(Rachel Syme’s article appeared in the New Yorker, 5/1 Photo: Illustration by Ohni Lisle; Source photograph by Ken McKay / Shutterstock.)
The superfan behind @LiZaOutlives says, “I will always consider it my duty to look out for her.”
In the past year alone, Liza Minnelli has outlived the Copacabana, Christopher Plummer, and Robert F. Kennedy’s Instagram account. She has outlived Larry King, Mary-Kate Olsen’s marriage, and the blockage of the Suez Canal. She has outlived Queen Elizabeth II’s dachshund-corgi mix, Vulcan, and the Queen’s husband, Prince Philip. She has outlived the Pacific Theatres and ArcLight Cinemas, Century 21, the search for Lady Gaga’s kidnapped French bulldogs, and the Manhattan restaurateur Sirio Maccioni, at whose now-defunct French eatery Le Cirque she once performed an impromptu version of “New York, New York,” during the birthday party of the gossip columnist Liz Smith. (Smith died in 2017, so Minnelli has outlived her, too.)
All of these testaments to Minnelli’s longevity come courtesy of a Twitter account called @LiZaOutlives, which sprang into existence, in February of 2020, with the declaration that “Liza Minnelli outlived the marriage of Jon Peters and Pamela Anderson.” I first became aware of the account a few months later, when someone I follow retweeted the update “Liza Minnelli has outlived Disney’s ‘Frozen,’ which will not reopen on Broadway.” With that news item and many others, whoever was running the account revealed themselves to be remarkably quick on the draw. They posted news of celebrity passings faster than some obituary sections and always seemed to have the scoop on divorces and bankruptcies. The updates, which came once or sometimes twice a day, sounded overly triumphant at a time when the coronavirus was claiming thousands of American lives every day. Wasn’t it glib, or even ghoulish, to celebrate the survival of one woman in the face of so many casualties? At the same time, @LiZaOutlives had a sly way of commenting on the times. It noted when Minnelli outlived the television program “Cops,” Mitch McConnell’s control of the Senate, the ban on transgender people serving openly in the military, and Scott Atlas’s employment as Trump’s special adviser on covid-19. The message was clear: old structures are crumbling, yet Liza persists, a bedazzled Energizer Bunny running on gusto and guile. The account was like a Twitter version of the famous “Follies” lyrics: “Good times and bum times, I’ve seen them all / And, my dear, I’m still here.”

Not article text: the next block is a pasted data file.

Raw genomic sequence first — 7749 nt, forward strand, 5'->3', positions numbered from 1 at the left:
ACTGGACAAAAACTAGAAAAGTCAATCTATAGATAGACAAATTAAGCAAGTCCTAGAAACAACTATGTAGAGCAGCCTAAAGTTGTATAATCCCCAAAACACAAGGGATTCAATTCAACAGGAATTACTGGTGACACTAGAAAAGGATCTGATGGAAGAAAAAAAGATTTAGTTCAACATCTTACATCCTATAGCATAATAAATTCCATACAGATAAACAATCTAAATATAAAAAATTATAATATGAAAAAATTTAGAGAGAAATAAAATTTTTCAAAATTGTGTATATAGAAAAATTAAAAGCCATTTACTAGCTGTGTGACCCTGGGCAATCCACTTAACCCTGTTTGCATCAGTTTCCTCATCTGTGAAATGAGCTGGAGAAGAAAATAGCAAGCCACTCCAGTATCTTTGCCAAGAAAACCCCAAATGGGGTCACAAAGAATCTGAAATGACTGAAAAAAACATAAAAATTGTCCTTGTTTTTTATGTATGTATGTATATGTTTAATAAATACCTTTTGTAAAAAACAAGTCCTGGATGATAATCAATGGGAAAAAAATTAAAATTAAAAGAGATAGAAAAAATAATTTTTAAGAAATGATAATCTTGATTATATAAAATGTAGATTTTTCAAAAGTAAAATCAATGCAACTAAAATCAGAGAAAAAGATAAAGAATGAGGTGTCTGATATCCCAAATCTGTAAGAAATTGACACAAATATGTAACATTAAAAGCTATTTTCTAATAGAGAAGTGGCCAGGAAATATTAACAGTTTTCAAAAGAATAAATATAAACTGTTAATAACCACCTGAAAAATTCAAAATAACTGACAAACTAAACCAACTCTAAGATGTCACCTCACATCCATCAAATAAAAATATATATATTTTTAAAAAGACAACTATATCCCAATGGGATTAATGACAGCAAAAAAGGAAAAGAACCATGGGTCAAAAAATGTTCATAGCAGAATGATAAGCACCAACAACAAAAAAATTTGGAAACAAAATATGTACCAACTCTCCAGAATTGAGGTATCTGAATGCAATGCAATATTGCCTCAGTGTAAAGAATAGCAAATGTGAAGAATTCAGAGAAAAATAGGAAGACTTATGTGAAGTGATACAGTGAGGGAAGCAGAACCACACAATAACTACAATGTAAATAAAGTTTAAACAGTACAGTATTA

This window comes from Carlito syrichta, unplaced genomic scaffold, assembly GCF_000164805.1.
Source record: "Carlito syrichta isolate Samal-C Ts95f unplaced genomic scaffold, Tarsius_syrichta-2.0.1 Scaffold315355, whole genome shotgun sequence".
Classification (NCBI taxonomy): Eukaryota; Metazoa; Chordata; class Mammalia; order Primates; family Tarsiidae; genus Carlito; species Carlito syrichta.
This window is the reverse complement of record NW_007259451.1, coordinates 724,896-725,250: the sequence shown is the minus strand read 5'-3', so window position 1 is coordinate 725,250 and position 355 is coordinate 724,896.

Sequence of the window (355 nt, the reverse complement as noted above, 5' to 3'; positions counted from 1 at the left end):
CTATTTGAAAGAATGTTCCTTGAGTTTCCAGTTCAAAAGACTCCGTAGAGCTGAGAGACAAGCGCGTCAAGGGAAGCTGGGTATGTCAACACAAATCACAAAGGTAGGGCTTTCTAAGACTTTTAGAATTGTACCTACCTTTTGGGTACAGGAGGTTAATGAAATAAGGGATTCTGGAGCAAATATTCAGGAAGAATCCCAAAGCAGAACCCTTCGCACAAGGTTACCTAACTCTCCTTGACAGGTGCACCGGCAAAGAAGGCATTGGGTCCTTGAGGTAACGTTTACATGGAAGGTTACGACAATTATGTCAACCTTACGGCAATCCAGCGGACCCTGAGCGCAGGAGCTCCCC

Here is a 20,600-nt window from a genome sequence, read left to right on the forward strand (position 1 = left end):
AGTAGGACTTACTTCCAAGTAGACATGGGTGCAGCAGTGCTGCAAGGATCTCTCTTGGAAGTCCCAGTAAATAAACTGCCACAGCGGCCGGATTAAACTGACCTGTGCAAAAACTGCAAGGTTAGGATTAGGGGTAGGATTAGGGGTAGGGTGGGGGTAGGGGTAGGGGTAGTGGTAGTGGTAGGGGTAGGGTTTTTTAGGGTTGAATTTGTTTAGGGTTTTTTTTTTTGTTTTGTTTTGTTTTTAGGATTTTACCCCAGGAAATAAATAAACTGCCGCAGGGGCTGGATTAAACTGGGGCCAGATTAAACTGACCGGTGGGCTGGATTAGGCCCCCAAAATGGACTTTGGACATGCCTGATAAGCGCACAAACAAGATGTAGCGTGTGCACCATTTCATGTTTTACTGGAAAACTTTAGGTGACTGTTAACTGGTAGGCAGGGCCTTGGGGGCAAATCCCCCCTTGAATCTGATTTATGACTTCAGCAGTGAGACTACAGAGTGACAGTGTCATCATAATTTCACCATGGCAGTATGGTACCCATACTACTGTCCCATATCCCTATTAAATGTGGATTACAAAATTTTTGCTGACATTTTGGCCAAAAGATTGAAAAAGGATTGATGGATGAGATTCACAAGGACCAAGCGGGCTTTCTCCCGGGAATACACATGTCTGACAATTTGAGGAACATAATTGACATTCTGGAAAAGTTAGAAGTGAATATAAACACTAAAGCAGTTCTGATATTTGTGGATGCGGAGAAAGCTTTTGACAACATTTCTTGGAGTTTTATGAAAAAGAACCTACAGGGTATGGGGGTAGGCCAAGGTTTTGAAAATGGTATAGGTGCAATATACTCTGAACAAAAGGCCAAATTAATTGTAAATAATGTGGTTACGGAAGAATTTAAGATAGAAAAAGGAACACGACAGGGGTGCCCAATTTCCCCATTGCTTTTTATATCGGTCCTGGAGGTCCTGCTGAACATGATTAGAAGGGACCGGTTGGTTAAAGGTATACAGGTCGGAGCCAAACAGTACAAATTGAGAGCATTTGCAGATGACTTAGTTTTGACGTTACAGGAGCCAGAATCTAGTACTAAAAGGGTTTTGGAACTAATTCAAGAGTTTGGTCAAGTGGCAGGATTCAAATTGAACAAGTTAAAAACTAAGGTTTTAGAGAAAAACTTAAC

I figured that the person behind @LiZaOutlives would be some Very Online millennial feeding social media’s appetite for the matriarch as meme—a form of homage that is dynamite for clicks but doesn’t always do its subjects justice. (See, for instance, the quippy Lucille Bluth clips that lit up the Internet after Liza outlived her “Arrested Development” co-star Jessica Walter, in March.) But when I got in touch I found someone different: Scott Gorenstein, a soft-spoken, middle-aged man who is not only a dyed-in-the-wool, lifelong Minnelli superfan but also her former employee. For more than a decade, Gorenstein worked as Minnelli’s press representative, and he told me that he still can’t resist doing unofficial publicity for her. “I will always consider it my duty to look out for her,” he said.
Gorenstein shares Minnelli’s compact stature and wears a studious-looking pair of round spectacles. The walls of his Jersey City apartment are covered in Liza Playbills, signed posters, and a framed copy of her 1987 Revlon campaign. He recalled, by phone, that he has worshipped both Minnelli and her mother, Judy Garland, since his childhood in Philadelphia—“ ‘Judy at Carnegie,’ to me, is the Bible,” he said. In junior high, he begged his parents to take him to the Shubert Theatre to see Minnelli’s 1979 concert tour. Gorenstein knew by then that he was gay, and he did not intend to come out to his family. He bonded with a childhood friend named Scott Schechter over their shared love of all things Liza, and the pair would spend hours listening to records and watching Liza and Judy on TV.